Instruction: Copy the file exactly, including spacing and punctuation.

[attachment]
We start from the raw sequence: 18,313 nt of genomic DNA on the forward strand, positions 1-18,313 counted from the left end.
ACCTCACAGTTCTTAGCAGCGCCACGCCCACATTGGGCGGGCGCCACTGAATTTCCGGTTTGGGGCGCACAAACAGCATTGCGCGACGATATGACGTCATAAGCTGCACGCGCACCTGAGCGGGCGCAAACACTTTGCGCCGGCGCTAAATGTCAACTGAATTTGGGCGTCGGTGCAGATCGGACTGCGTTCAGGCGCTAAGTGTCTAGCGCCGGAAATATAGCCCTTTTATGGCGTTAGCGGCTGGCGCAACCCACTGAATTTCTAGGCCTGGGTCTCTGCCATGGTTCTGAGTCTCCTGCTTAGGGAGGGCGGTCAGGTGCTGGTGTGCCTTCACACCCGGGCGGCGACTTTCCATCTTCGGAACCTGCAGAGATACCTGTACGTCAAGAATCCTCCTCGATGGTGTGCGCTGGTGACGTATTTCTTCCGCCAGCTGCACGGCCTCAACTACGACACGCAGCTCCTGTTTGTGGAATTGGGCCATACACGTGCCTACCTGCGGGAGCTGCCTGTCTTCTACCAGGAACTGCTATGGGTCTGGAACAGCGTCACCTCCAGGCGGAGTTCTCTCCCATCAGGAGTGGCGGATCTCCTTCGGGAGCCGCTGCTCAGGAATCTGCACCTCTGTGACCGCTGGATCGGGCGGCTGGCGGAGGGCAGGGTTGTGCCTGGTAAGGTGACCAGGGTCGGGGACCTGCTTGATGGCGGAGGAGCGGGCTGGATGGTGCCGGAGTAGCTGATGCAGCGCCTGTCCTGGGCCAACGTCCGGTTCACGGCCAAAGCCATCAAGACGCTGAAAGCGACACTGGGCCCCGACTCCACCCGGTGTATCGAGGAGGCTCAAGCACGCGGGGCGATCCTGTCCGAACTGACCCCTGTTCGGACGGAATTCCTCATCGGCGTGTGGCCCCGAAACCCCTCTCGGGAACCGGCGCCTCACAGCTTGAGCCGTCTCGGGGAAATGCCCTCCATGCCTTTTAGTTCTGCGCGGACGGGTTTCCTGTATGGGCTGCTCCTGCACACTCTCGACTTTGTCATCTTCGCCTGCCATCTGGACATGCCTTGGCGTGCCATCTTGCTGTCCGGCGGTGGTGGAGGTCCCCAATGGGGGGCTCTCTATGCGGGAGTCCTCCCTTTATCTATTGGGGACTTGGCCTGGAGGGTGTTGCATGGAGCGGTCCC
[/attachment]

We start from the raw sequence: 18,313 nt of genomic DNA on the forward strand, positions 1-18,313 counted from the left end.
ACCTCACAGTTCTTAGCAGCGCCACGCCCACATTGGGCGGGCGCCACTGAATTTCCGGTTTGGGGCGCACAAACAGCATTGCGCGACGATATGACGTCATAAGCTGCACGCGCACCTGAGCGGGCGCAAACACTTTGCGCCGGCGCTAAATGTCAACTGAATTTGGGCGTCGGTGCAGATCGGACTGCGTTCAGGCGCTAAGTGTCTAGCGCCGGAAATATAGCCCTTTTATGGCGTTAGCGGCTGGCGCAACCCACTGAATTTCTAGGCCTGGGTCTCTGCCATGGTTCTGAGTCTCCTGCTTAGGGAGGGCGGTCAGGTGCTGGTGTGCCTTCACACCCGGGCGGCGACTTTCCATCTTCGGAACCTGCAGAGATACCTGTACGTCAAGAATCCTCCTCGATGGTGTGCGCTGGTGACGTATTTCTTCCGCCAGCTGCACGGCCTCAACTACGACACGCAGCTCCTGTTTGTGGAATTGGGCCATACACGTGCCTACCTGCGGGAGCTGCCTGTCTTCTACCAGGAACTGCTATGGGTCTGGAACAGCGTCACCTCCAGGCGGAGTTCTCTCCCATCAGGAGTGGCGGATCTCCTTCGGGAGCCGCTGCTCAGGAATCTGCACCTCTGTGACCGCTGGATCGGGCGGCTGGCGGAGGGCAGGGTTGTGCCTGGTAAGGTGACCAGGGTCGGGGACCTGCTTGATGGCGGAGGAGCGGGCTGGATGGTGCCGGAGTAGCTGATGCAGCGCCTGTCCTGGGCCAACGTCCGGTTCACGGCCAAAGCCATCAAGACGCTGAAAGCGACACTGGGCCCCGACTCCACCCGGTGTATCGAGGAGGCTCAAGCACGCGGGGCGATCCTGTCCGAACTGACCCCTGTTCGGACGGAATTCCTCATCGGCGTGTGGCCCCGAAACCCCTCTCGGGAACCGGCGCCTCACAGCTTGAGCCGTCTCGGGGAAATGCCCTCCATGCCTTTTAGTTCTGCGCGGACGGGTTTCCTGTATGGGCTGCTCCTGCACACTCTCGACTTTGTCATCTTCGCCTGCCATCTGGACATGCCTTGGCGTGCCATCTTGCTGTCCGGCGGTGGTGGAGGTCCCCAATGGGGGGCTCTCTATGCGGGAGTCCTCCCTTTATCTATTGGGGACTTGGCCTGGAGGGTGTTGCATGGAGCGGTCCC